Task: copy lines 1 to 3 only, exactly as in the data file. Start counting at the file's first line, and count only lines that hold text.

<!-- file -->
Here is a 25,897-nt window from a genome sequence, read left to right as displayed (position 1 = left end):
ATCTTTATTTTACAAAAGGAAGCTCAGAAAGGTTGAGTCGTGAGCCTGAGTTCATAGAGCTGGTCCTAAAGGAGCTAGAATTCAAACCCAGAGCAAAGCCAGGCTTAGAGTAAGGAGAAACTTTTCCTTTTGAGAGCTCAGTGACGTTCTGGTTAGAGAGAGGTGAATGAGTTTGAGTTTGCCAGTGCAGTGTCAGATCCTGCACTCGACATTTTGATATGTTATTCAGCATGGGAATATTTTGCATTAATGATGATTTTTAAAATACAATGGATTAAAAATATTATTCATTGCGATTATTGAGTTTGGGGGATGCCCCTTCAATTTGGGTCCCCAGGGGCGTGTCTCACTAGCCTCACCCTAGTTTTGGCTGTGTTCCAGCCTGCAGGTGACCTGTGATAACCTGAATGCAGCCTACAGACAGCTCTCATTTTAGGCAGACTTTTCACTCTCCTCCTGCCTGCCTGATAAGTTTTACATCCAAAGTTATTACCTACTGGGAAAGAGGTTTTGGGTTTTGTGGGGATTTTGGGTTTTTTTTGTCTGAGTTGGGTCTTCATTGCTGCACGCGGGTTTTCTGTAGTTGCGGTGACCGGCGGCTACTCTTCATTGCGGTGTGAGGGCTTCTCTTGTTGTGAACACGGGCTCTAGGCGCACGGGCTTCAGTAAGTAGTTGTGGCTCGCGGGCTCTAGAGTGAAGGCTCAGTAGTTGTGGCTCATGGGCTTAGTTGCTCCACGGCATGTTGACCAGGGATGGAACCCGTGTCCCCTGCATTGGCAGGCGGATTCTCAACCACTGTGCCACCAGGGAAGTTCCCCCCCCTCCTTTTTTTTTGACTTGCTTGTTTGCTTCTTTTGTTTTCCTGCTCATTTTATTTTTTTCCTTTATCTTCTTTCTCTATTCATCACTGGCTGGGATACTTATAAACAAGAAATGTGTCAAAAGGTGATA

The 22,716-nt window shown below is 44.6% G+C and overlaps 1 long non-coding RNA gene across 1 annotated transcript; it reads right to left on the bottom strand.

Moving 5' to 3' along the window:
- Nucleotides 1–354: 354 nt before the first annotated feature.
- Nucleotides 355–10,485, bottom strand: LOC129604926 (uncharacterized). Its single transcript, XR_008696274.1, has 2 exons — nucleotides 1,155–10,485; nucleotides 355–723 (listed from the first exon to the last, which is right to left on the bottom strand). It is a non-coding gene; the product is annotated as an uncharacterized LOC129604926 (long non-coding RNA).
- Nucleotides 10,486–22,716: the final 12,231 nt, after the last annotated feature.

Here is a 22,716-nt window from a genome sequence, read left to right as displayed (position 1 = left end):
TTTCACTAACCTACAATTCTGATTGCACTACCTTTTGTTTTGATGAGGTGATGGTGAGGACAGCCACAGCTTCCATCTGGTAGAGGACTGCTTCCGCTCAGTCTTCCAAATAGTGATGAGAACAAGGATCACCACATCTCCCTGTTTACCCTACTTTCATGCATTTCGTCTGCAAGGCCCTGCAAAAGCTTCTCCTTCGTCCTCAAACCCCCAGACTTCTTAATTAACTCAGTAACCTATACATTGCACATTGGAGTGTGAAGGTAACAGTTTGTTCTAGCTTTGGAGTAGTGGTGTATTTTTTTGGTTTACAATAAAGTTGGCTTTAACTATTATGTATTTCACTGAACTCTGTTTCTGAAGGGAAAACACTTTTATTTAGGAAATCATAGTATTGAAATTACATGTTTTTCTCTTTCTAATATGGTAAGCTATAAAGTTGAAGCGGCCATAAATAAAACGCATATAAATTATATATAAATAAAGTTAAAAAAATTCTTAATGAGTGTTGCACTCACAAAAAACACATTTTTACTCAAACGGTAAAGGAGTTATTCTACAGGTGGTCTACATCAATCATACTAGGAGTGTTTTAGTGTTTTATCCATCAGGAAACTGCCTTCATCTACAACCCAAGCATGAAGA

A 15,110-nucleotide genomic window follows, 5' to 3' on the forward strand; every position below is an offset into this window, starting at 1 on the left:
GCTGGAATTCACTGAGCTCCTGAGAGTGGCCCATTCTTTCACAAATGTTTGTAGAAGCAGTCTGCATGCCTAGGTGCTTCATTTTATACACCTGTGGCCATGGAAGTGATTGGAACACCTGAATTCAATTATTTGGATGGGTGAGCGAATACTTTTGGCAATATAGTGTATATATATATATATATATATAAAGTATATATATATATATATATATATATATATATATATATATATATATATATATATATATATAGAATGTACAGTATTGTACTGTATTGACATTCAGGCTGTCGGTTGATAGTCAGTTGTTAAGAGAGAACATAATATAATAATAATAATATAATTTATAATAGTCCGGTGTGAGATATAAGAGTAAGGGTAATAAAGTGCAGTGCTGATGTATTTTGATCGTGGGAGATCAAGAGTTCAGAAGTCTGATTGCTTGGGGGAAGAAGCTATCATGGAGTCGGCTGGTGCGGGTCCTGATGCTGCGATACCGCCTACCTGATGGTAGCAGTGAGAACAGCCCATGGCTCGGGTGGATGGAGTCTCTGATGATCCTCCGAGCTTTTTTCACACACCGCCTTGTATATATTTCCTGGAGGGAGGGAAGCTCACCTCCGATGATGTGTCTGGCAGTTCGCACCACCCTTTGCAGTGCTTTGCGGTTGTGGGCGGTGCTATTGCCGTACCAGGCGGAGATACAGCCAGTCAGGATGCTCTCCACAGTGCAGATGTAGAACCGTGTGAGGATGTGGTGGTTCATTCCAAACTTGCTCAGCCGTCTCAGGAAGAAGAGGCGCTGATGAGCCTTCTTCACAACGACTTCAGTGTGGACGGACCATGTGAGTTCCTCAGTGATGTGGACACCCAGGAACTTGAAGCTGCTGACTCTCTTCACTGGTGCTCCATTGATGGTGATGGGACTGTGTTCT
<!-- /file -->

Here is a 25,897-nt window from a genome sequence, read left to right as displayed (position 1 = left end):
ATCTTTATTTTACAAAAGGAAGCTCAGAAAGGTTGAGTCGTGAGCCTGAGTTCATAGAGCTGGTCCTAAAGGAGCTAGAATTCAAACCCAGAGCAAAGCCAGGCTTAGAGTAAGGAGAAACTTTTCCTTTTGAGAGCTCAGTGACGTTCTGGTTAGAGAGAGGTGAATGAGTTTGAGTTTGCCAGTGCAGTGTCAGATCCTGCACTCGACATTTTGATATGTTATTCAGCATGGGAATATTTTGCATTAATGATGATTTTTAAAATACAATGGATTAAAAATATTATTCATTGCGATTATTGAGTTTGGGGGATGCCCCTTCAATTTGGGTCCCCAGGGGCGTGTCTCACTAGCCTCACCCTAGTTTTGGCTGTGTTCCAGCCTGCAGGTGACCTGTGATAACCTGAATGCAGCCTACAGACAGCTCTCATTTTAGGCAGACTTTTCACTCTCCTCCTGCCTGCCTGATAAGTTTTACATCCAAAGTTATTACCTACTGGGAAAGAGGTTTTGGGTTTTGTGGGGATTTTGGGTTTTTTTTGTCTGAGTTGGGTCTTCATTGCTGCACGCGGGTTTTCTGTAGTTGCGGTGACCGGCGGCTACTCTTCATTGCGGTGTGAGGGCTTCTCTTGTTGTGAACACGGGCTCTAGGCGCACGGGCTTCAGTAAGTAGTTGTGGCTCGCGGGCTCTAGAGTGAAGGCTCAGTAGTTGTGGCTCATGGGCTTAGTTGCTCCACGGCATGTTGACCAGGGATGGAACCCGTGTCCCCTGCATTGGCAGGCGGATTCTCAACCACTGTGCCACCAGGGAAGTTCCCCCCCCTCCTTTTTTTTTGACTTGCTTGTTTGCTTCTTTTGTTTTCCTGCTCATTTTATTTTTTTCCTTTATCTTCTTTCTCTATTCATCACTGGCTGGGATACTTATAAACAAGAAATGTGTCAAAAGGTGATA

The 22,716-nt window shown below is 44.6% G+C and overlaps 1 long non-coding RNA gene across 1 annotated transcript; it reads right to left on the bottom strand.